Other than hours, cost, and the above bit of press release, there isn’t much listed on the exhibition’s page. However! The exhibition is part of Hampshire’s Jane 200 – a year long celebration of Miss Austen that includes exhibitions, talks, walks, writing competitions and performances across the county, so check the site for more info!
If you live in or near Williamsburg, Virginia, you’re in for a delight. The Williamsburg Regional Library is celebrating JANEuary, a month long Jane Austen set of events happening at the library.
The current schedule:
Thursday Film Series: Persuasion (1995) 2 p.m.
Lecture: “Jane Austen and the Challenge of Film Adaptation” 4 p.m.
Thursday Film Series: Love and Friendship (2016) 2 p.m.
Thursday Film Series: Austenland (2013) 2 p.m.
Lecture: “Jane Austen and Her Fans: Does Austenland Get It Right?” 4 p.m.
Thursday Film Series: Sense and Sensibility (1995) 2 p.m.
Austravaganza 1-5 p.m.
An afternoon of talks on Austen; period arts, crafts, and culture; and fun and games.
For more information and location, check out the event’s website. The events are free and open to the public.
When I announced to Mr. Lisa I was putting together a Jane Austen blog, he gave me that look as if to say I didn’t get enough Austen as it is. He then questioned how often I read her works since he’s never actually seen me pick up and read one of her novels (this is the same man who said he had no idea I had a stack of books on my side of the bed) and then went on to say my love of Austen came from strictly from the movies.
Well, no. As I mentioned on my about page, I have no idea when I started reading our Jane but I have been reading the six published works every couple of years. (I will not tell a lie and say I have finished Lady Susan, The Watsons, and Sandition, and etc though I do own copies of each.) I thought, in the beginning of designing the content for the blog, one of the things I want to do is hold a weekly read along club for each of Austen’s novels to always keep her work fresh.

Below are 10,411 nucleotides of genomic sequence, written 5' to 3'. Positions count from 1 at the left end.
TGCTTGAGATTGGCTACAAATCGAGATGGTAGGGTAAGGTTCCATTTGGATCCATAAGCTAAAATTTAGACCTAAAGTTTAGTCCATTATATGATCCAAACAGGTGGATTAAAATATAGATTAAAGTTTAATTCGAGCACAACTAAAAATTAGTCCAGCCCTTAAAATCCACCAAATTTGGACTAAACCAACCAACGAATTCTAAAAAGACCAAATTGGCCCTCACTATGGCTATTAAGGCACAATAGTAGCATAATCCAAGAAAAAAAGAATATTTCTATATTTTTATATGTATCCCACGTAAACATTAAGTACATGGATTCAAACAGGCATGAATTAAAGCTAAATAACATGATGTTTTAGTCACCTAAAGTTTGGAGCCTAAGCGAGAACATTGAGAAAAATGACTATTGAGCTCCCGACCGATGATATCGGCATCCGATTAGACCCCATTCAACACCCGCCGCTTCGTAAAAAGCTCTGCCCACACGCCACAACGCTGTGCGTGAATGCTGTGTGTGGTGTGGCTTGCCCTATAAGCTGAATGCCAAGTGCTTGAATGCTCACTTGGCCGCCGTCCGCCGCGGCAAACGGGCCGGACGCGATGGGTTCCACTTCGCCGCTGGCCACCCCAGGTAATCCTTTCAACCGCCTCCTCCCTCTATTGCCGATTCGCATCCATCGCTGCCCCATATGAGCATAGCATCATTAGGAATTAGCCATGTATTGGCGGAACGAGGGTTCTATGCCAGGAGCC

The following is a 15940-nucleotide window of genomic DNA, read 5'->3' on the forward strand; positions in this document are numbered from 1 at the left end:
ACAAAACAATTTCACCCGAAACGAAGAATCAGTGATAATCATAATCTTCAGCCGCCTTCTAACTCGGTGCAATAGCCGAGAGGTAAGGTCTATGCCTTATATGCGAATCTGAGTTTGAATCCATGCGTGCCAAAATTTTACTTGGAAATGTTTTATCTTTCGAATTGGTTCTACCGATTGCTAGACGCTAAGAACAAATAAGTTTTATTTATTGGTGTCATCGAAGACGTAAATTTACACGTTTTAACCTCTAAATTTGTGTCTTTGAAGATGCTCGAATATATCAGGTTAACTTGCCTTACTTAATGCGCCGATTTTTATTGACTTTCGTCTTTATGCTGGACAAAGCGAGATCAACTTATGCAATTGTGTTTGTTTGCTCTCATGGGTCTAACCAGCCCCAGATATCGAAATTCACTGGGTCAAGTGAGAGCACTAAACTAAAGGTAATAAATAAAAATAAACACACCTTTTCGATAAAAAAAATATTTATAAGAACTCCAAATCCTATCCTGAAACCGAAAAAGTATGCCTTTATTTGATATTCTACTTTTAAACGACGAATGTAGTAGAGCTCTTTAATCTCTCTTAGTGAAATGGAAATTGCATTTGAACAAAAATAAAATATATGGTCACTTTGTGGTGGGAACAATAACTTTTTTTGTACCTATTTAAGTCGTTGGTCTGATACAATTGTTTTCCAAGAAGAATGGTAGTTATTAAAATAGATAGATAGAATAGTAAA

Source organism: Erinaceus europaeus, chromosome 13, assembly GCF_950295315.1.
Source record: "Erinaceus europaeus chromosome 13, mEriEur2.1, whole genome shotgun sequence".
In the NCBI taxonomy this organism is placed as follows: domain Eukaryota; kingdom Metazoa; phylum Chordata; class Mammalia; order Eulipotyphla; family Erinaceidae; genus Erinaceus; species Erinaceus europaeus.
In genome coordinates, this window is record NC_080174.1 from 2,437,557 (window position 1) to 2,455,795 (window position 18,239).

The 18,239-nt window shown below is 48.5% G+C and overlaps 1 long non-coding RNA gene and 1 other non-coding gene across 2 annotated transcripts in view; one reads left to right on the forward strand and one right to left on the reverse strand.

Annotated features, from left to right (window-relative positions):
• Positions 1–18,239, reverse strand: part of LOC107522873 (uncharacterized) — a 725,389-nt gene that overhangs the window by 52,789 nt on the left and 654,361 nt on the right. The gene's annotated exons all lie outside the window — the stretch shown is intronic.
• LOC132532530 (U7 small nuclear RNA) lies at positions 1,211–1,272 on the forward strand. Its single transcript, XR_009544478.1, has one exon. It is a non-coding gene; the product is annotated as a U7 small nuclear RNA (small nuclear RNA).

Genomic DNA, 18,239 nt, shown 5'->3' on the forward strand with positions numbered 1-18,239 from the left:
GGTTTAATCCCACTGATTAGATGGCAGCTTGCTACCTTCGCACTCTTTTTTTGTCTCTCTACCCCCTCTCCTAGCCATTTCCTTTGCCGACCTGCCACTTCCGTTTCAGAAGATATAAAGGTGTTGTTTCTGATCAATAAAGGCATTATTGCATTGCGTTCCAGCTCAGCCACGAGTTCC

I have the best ideas.
(I’ll be reviewing Austen paraliterature but Austen’s books themselves will be the read alongs.)
I decided to start with poor Mansfield Park as this, in my humble opinion, tends to be the least talked about of our Jane’s work. While I do feel it’s the weakest of Jane’s work and lacks the oomph of her other novels, it still deserves our love. People love Northanger Abbey for its gothic parody. Of course, Pride & Prejudice as if we could forget. Emma helped along by the movie Clueless, and Persuasion and Sense & Sensibility always seem to rank as favorites.
According to my Penguin Classics copy, there are 47 chapters in Mansfield Park with roughly 10 or so pages per chapter. It would take us nearly a year to finish the book if we did a chapter a week so I’m going to up it to three chapters a week and may adjust as we move along.
Join me every Monday as we read Mansfield Park! It would be most delightful if you were here.